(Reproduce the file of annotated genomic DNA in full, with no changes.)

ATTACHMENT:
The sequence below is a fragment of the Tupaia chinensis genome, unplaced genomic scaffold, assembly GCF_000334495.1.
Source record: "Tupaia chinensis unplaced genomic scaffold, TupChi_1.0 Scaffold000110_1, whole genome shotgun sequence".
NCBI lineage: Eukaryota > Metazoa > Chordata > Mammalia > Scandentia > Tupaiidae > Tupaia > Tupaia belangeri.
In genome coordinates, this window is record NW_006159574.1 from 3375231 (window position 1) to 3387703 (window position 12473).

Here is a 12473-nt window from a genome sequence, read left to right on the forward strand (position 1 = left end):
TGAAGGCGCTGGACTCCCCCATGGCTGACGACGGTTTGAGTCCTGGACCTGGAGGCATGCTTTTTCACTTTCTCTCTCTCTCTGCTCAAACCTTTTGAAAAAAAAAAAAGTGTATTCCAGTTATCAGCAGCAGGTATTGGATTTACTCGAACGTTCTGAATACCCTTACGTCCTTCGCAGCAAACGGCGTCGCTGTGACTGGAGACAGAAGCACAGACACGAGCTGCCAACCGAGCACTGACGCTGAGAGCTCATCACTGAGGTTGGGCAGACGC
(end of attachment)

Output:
The sequence below is a fragment of the Tupaia chinensis genome, unplaced genomic scaffold, assembly GCF_000334495.1.
Source record: "Tupaia chinensis unplaced genomic scaffold, TupChi_1.0 Scaffold000110_1, whole genome shotgun sequence".
NCBI lineage: Eukaryota > Metazoa > Chordata > Mammalia > Scandentia > Tupaiidae > Tupaia > Tupaia belangeri.
In genome coordinates, this window is record NW_006159574.1 from 3375231 (window position 1) to 3387703 (window position 12473).

Here is a 12473-nt window from a genome sequence, read left to right on the forward strand (position 1 = left end):
TGAAGGCGCTGGACTCCCCCATGGCTGACGACGGTTTGAGTCCTGGACCTGGAGGCATGCTTTTTCACTTTCTCTCTCTCTCTGCTCAAACCTTTTGAAAAAAAAAAAAGTGTATTCCAGTTATCAGCAGCAGGTATTGGATTTACTCGAACGTTCTGAATACCCTTACGTCCTTCGCAGCAAACGGCGTCGCTGTGACTGGAGACAGAAGCACAGACACGAGCTGCCAACCGAGCACTGACGCTGAGAGCTCATCACTGAGGTTGGGCAGACGC